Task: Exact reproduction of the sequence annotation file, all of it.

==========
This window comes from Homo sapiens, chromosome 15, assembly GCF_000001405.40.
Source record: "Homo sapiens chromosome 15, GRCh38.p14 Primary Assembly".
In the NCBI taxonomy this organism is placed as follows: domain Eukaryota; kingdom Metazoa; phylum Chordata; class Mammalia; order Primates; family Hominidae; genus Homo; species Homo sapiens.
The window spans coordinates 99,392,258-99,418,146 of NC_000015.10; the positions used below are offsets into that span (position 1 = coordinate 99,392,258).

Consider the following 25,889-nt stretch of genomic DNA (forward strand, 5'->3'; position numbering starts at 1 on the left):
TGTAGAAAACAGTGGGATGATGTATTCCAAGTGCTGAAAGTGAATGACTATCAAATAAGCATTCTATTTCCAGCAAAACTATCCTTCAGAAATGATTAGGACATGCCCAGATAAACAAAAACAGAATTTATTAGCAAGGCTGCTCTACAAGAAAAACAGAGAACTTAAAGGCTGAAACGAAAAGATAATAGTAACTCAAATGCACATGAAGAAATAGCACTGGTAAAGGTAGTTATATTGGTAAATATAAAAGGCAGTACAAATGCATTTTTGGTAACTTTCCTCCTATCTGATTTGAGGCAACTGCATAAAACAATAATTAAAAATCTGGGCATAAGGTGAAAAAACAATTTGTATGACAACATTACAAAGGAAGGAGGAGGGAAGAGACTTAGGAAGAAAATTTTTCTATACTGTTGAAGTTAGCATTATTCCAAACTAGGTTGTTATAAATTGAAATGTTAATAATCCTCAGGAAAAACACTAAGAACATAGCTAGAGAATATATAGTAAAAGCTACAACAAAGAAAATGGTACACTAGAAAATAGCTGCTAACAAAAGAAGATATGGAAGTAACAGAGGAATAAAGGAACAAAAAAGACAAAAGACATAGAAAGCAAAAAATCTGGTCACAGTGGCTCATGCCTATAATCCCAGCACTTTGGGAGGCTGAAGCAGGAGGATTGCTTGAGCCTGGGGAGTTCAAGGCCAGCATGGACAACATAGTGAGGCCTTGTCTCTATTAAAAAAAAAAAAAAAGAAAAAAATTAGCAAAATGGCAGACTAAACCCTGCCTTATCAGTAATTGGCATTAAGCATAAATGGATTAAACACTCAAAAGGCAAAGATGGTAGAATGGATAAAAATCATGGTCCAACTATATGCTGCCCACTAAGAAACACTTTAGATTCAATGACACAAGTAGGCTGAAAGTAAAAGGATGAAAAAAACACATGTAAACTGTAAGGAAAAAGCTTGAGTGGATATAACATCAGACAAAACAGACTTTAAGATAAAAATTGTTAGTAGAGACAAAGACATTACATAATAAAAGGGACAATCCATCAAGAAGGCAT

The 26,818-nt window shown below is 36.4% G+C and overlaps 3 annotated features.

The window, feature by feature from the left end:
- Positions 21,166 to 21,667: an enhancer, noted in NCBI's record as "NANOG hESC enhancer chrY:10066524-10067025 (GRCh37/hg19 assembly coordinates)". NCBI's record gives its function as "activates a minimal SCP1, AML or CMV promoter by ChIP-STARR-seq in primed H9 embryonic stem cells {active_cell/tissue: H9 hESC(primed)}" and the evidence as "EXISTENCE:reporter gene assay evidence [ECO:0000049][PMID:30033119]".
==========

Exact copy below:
This window comes from Homo sapiens, chromosome 15, assembly GCF_000001405.40.
Source record: "Homo sapiens chromosome 15, GRCh38.p14 Primary Assembly".
In the NCBI taxonomy this organism is placed as follows: domain Eukaryota; kingdom Metazoa; phylum Chordata; class Mammalia; order Primates; family Hominidae; genus Homo; species Homo sapiens.
The window spans coordinates 99,392,258-99,418,146 of NC_000015.10; the positions used below are offsets into that span (position 1 = coordinate 99,392,258).

Consider the following 25,889-nt stretch of genomic DNA (forward strand, 5'->3'; position numbering starts at 1 on the left):
TGTAGAAAACAGTGGGATGATGTATTCCAAGTGCTGAAAGTGAATGACTATCAAATAAGCATTCTATTTCCAGCAAAACTATCCTTCAGAAATGATTAGGACATGCCCAGATAAACAAAAACAGAATTTATTAGCAAGGCTGCTCTACAAGAAAAACAGAGAACTTAAAGGCTGAAACGAAAAGATAATAGTAACTCAAATGCACATGAAGAAATAGCACTGGTAAAGGTAGTTATATTGGTAAATATAAAAGGCAGTACAAATGCATTTTTGGTAACTTTCCTCCTATCTGATTTGAGGCAACTGCATAAAACAATAATTAAAAATCTGGGCATAAGGTGAAAAAACAATTTGTATGACAACATTACAAAGGAAGGAGGAGGGAAGAGACTTAGGAAGAAAATTTTTCTATACTGTTGAAGTTAGCATTATTCCAAACTAGGTTGTTATAAATTGAAATGTTAATAATCCTCAGGAAAAACACTAAGAACATAGCTAGAGAATATATAGTAAAAGCTACAACAAAGAAAATGGTACACTAGAAAATAGCTGCTAACAAAAGAAGATATGGAAGTAACAGAGGAATAAAGGAACAAAAAAGACAAAAGACATAGAAAGCAAAAAATCTGGTCACAGTGGCTCATGCCTATAATCCCAGCACTTTGGGAGGCTGAAGCAGGAGGATTGCTTGAGCCTGGGGAGTTCAAGGCCAGCATGGACAACATAGTGAGGCCTTGTCTCTATTAAAAAAAAAAAAAAAGAAAAAAATTAGCAAAATGGCAGACTAAACCCTGCCTTATCAGTAATTGGCATTAAGCATAAATGGATTAAACACTCAAAAGGCAAAGATGGTAGAATGGATAAAAATCATGGTCCAACTATATGCTGCCCACTAAGAAACACTTTAGATTCAATGACACAAGTAGGCTGAAAGTAAAAGGATGAAAAAAACACATGTAAACTGTAAGGAAAAAGCTTGAGTGGATATAACATCAGACAAAACAGACTTTAAGATAAAAATTGTTAGTAGAGACAAAGACATTACATAATAAAAGGGACAATCCATCAAGAAGGCAT

The 26,818-nt window shown below is 36.4% G+C and overlaps 3 annotated features.

The window, feature by feature from the left end:
- Positions 21,166 to 21,667: an enhancer, noted in NCBI's record as "NANOG hESC enhancer chrY:10066524-10067025 (GRCh37/hg19 assembly coordinates)". NCBI's record gives its function as "activates a minimal SCP1, AML or CMV promoter by ChIP-STARR-seq in primed H9 embryonic stem cells {active_cell/tissue: H9 hESC(primed)}" and the evidence as "EXISTENCE:reporter gene assay evidence [ECO:0000049][PMID:30033119]".